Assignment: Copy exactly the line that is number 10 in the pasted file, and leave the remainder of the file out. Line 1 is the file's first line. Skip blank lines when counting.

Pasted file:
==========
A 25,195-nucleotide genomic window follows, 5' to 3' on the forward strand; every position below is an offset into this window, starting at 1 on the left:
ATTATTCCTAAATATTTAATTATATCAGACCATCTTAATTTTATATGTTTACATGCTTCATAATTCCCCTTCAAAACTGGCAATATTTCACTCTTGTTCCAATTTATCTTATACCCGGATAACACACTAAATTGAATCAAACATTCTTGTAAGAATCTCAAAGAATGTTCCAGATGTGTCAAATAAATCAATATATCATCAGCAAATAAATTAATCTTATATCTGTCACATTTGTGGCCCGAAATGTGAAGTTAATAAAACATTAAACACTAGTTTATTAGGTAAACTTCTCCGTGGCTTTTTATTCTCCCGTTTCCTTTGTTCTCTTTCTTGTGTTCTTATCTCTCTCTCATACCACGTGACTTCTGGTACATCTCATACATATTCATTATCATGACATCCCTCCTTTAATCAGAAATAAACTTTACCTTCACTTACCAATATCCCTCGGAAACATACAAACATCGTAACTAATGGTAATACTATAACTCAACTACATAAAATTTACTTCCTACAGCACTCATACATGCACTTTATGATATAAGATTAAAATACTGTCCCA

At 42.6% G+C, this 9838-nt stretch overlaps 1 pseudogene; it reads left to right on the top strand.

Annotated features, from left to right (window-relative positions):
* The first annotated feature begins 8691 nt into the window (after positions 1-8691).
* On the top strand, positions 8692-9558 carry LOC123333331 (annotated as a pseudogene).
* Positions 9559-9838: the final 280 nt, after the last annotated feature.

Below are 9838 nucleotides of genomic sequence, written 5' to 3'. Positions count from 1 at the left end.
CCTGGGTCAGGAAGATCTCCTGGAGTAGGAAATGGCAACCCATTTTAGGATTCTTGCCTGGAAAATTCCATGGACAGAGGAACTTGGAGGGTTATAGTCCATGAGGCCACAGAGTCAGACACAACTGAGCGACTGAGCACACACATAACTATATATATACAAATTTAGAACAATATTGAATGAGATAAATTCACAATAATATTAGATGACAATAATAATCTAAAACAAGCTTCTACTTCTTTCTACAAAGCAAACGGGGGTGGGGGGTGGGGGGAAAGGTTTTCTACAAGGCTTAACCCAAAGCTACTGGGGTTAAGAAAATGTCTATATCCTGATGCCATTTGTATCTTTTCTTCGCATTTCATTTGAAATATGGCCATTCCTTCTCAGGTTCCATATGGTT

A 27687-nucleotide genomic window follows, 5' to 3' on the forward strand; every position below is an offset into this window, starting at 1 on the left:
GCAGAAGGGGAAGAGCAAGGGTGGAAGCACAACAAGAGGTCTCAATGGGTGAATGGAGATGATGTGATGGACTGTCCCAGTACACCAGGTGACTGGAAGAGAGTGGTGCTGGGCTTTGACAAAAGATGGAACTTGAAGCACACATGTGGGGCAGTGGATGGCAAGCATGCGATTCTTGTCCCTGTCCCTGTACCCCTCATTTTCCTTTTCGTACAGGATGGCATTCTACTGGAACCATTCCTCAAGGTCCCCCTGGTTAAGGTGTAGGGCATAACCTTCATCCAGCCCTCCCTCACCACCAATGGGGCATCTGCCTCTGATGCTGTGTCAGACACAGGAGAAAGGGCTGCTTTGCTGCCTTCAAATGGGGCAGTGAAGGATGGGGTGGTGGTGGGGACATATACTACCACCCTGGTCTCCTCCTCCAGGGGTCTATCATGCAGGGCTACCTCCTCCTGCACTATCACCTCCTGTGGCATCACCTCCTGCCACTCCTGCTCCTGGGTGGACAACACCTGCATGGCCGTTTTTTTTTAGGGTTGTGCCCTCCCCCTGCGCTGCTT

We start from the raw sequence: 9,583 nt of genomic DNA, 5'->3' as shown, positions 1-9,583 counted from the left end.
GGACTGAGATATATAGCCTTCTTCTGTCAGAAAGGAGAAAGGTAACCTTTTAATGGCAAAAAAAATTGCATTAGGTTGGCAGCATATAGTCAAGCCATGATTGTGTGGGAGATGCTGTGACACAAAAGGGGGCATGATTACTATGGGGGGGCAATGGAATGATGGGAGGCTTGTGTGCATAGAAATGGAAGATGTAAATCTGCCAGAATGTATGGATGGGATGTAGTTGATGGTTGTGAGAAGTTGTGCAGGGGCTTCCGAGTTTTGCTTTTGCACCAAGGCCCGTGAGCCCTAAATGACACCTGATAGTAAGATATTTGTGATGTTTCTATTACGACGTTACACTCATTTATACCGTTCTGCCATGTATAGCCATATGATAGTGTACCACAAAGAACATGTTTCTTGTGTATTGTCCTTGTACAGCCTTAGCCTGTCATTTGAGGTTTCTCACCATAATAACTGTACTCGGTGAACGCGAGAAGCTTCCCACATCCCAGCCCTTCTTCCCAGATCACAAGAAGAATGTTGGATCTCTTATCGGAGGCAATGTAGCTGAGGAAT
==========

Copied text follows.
A 27687-nucleotide genomic window follows, 5' to 3' on the forward strand; every position below is an offset into this window, starting at 1 on the left: